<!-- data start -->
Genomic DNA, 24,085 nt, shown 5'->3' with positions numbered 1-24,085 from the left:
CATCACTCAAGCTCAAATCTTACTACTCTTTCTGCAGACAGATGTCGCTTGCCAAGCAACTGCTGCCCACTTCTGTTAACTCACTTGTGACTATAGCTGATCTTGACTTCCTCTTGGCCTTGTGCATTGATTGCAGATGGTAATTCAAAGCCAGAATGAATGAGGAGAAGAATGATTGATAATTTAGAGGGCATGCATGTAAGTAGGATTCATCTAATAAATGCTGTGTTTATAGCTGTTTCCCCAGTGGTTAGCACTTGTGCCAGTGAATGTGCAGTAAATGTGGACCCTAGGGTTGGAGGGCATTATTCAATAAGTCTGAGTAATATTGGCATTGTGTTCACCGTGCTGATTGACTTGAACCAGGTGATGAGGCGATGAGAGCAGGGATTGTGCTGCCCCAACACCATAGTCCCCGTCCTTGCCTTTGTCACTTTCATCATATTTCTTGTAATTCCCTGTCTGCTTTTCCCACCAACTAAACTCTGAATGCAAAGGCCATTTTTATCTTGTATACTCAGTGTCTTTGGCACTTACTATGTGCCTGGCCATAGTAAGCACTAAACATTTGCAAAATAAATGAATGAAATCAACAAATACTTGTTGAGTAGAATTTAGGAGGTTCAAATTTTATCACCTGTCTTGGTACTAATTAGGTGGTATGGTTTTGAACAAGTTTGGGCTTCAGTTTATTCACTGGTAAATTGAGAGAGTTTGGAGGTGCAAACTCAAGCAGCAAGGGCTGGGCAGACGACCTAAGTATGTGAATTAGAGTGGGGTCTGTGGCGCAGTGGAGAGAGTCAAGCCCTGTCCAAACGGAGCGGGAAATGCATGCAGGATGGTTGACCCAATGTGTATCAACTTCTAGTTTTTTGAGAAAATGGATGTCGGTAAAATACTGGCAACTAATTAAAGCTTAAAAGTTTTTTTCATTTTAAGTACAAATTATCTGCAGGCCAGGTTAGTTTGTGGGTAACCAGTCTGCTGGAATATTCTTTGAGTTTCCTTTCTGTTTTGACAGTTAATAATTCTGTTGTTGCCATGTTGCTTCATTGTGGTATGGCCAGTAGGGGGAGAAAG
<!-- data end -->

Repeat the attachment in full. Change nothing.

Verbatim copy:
Genomic DNA, 24,085 nt, shown 5'->3' with positions numbered 1-24,085 from the left:
CATCACTCAAGCTCAAATCTTACTACTCTTTCTGCAGACAGATGTCGCTTGCCAAGCAACTGCTGCCCACTTCTGTTAACTCACTTGTGACTATAGCTGATCTTGACTTCCTCTTGGCCTTGTGCATTGATTGCAGATGGTAATTCAAAGCCAGAATGAATGAGGAGAAGAATGATTGATAATTTAGAGGGCATGCATGTAAGTAGGATTCATCTAATAAATGCTGTGTTTATAGCTGTTTCCCCAGTGGTTAGCACTTGTGCCAGTGAATGTGCAGTAAATGTGGACCCTAGGGTTGGAGGGCATTATTCAATAAGTCTGAGTAATATTGGCATTGTGTTCACCGTGCTGATTGACTTGAACCAGGTGATGAGGCGATGAGAGCAGGGATTGTGCTGCCCCAACACCATAGTCCCCGTCCTTGCCTTTGTCACTTTCATCATATTTCTTGTAATTCCCTGTCTGCTTTTCCCACCAACTAAACTCTGAATGCAAAGGCCATTTTTATCTTGTATACTCAGTGTCTTTGGCACTTACTATGTGCCTGGCCATAGTAAGCACTAAACATTTGCAAAATAAATGAATGAAATCAACAAATACTTGTTGAGTAGAATTTAGGAGGTTCAAATTTTATCACCTGTCTTGGTACTAATTAGGTGGTATGGTTTTGAACAAGTTTGGGCTTCAGTTTATTCACTGGTAAATTGAGAGAGTTTGGAGGTGCAAACTCAAGCAGCAAGGGCTGGGCAGACGACCTAAGTATGTGAATTAGAGTGGGGTCTGTGGCGCAGTGGAGAGAGTCAAGCCCTGTCCAAACGGAGCGGGAAATGCATGCAGGATGGTTGACCCAATGTGTATCAACTTCTAGTTTTTTGAGAAAATGGATGTCGGTAAAATACTGGCAACTAATTAAAGCTTAAAAGTTTTTTTCATTTTAAGTACAAATTATCTGCAGGCCAGGTTAGTTTGTGGGTAACCAGTCTGCTGGAATATTCTTTGAGTTTCCTTTCTGTTTTGACAGTTAATAATTCTGTTGTTGCCATGTTGCTTCATTGTGGTATGGCCAGTAGGGGGAGAAAG